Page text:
Id. at 254 n. 14, 72 S.Ct. at 245 n. 14 (emphasis added).
We note that the statute under which Launder is charged is not one which makes the mere act of igniting a fire on United States forest property illegal and that there are other sections of Title 18 of the United States Code that do impose per se liability for intentional acts of setting fires on United States forest land. For example, the section that immediately precedes the one appellant was accused of violating, section 1855, provides that
[w]hoever, willfully and without authority, sets on fire any timber, underbrush, or grass or inflammable material upon the public domain or upon any lands owned or leased by or under the partial, concurrent, or exclusive jurisdiction of the United States ... shall be fined not more than $5,000 or imprisoned not more than five years, or both.
18 U.S.C. Sec. 1855 (1982). Under section 1855 it appears not to matter if a fire gets out of control or if the defendant allows the fire to get out of control--it is sufficient that the defendant wilfully started the fire. That is not, however, the statute under which Launder was charged in this action.3 As the government stated clearly at oral argument "[t]he government admits that appellant did not violate any law by starting this fire." An additional act was required, an act that the language of the statute clearly indicates must be willing, voluntary or intentional.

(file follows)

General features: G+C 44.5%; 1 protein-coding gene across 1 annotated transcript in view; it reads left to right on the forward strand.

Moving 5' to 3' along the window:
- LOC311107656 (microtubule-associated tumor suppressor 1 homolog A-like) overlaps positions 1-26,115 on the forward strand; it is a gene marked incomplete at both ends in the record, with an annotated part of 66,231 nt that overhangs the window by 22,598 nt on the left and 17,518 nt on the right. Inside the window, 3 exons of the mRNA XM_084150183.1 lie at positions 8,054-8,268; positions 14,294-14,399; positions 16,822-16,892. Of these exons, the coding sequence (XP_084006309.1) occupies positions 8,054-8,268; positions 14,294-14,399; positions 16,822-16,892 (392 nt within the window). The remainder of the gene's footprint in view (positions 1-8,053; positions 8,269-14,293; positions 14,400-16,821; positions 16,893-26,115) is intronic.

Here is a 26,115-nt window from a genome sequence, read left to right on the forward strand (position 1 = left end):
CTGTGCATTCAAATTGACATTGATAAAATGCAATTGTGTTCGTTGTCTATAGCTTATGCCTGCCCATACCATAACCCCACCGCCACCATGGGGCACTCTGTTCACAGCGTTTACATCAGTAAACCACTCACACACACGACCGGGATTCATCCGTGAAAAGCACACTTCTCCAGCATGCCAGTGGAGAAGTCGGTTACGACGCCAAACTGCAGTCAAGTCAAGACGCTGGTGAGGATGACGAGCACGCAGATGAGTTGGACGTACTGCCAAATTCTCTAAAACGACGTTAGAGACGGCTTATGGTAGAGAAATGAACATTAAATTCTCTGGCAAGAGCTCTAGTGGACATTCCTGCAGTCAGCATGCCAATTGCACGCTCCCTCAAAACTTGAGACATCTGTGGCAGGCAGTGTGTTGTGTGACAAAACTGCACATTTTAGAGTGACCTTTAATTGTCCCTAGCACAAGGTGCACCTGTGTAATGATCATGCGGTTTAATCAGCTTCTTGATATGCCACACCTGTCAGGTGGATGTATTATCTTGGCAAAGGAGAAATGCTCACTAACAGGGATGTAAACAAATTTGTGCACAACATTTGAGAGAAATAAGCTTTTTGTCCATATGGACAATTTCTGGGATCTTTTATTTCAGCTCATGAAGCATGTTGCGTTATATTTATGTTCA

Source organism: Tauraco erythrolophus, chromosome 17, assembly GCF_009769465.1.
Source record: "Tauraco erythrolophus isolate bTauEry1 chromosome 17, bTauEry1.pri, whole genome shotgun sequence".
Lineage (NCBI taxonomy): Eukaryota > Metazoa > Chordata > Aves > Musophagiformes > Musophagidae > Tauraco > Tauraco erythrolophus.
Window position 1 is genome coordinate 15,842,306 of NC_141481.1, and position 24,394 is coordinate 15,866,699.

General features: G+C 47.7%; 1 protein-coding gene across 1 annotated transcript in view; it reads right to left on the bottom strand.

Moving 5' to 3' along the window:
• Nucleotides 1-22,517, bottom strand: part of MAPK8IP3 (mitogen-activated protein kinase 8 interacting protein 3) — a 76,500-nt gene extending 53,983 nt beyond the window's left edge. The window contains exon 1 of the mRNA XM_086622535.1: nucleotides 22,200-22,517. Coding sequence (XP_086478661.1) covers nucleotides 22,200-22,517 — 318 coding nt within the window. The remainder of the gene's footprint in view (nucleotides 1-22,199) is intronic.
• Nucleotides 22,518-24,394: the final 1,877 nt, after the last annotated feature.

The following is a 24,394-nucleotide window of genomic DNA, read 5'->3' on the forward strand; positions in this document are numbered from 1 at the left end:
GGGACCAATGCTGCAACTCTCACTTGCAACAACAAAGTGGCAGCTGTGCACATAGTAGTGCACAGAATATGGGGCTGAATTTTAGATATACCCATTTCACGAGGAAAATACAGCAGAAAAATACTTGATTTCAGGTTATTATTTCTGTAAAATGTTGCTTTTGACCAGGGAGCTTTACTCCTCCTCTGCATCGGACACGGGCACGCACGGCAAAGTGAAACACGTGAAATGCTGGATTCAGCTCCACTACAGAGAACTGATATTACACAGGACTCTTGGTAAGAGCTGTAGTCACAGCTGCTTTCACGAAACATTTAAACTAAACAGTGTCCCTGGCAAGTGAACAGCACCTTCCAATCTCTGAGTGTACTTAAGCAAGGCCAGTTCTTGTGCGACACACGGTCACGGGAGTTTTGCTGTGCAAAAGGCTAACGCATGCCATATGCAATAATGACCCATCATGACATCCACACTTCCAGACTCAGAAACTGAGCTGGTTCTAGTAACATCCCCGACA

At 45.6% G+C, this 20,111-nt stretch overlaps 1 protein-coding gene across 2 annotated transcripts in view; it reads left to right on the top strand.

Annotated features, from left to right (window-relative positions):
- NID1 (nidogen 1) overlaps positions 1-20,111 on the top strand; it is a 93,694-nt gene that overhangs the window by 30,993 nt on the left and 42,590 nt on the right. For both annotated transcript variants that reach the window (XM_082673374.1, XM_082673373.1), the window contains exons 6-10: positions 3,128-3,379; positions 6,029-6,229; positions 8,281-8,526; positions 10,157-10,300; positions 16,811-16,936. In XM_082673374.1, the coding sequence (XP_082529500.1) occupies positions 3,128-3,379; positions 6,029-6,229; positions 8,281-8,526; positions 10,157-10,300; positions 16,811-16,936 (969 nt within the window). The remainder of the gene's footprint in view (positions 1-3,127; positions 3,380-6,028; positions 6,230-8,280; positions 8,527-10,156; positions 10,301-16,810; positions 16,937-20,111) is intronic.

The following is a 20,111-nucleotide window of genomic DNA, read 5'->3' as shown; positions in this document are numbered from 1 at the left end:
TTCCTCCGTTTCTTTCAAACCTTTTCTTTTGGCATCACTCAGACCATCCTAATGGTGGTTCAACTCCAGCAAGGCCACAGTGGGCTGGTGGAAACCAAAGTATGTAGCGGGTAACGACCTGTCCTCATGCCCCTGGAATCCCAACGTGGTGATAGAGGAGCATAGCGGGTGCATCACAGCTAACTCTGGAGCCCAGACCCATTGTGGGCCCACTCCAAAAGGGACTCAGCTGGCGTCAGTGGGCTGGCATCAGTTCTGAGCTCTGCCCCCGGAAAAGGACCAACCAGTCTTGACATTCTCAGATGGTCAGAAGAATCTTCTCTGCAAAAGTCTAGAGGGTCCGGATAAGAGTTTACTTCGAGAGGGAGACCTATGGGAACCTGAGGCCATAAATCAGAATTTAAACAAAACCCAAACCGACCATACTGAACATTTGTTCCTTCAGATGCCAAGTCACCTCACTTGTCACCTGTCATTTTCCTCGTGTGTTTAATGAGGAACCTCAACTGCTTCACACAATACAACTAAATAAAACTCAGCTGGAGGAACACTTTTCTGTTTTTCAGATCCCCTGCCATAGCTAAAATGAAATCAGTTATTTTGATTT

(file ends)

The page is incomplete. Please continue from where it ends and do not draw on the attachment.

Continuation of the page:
We conclude that section 1856 does not dispense with the customary requirement that criminal intent be established. Here, the government does not claim that Launder willingly left the fire without extinguishing it, that he had the ability or power to prevent the fire from spreading beyond his control, or that he in any way had the requisite criminal intent under 18 U.S.C. Sec. 1856. Launder was lost and tired and lit a signal fire as a last resort out of grave concern over his safety. When the fire began to escape his control, Launder vigorously tried to combat it. Launder immediately confessed his responsibility to both the rescue team and the United States Forest Service. Launder even helped the authorities put out the second signal fire. Such activities do not lend themselves to the view that Launder engaged in the willful act of leaving a fire without extinguishing it or "permit[ted] or suffer[ed] [a] fire to burn or spread beyond his control."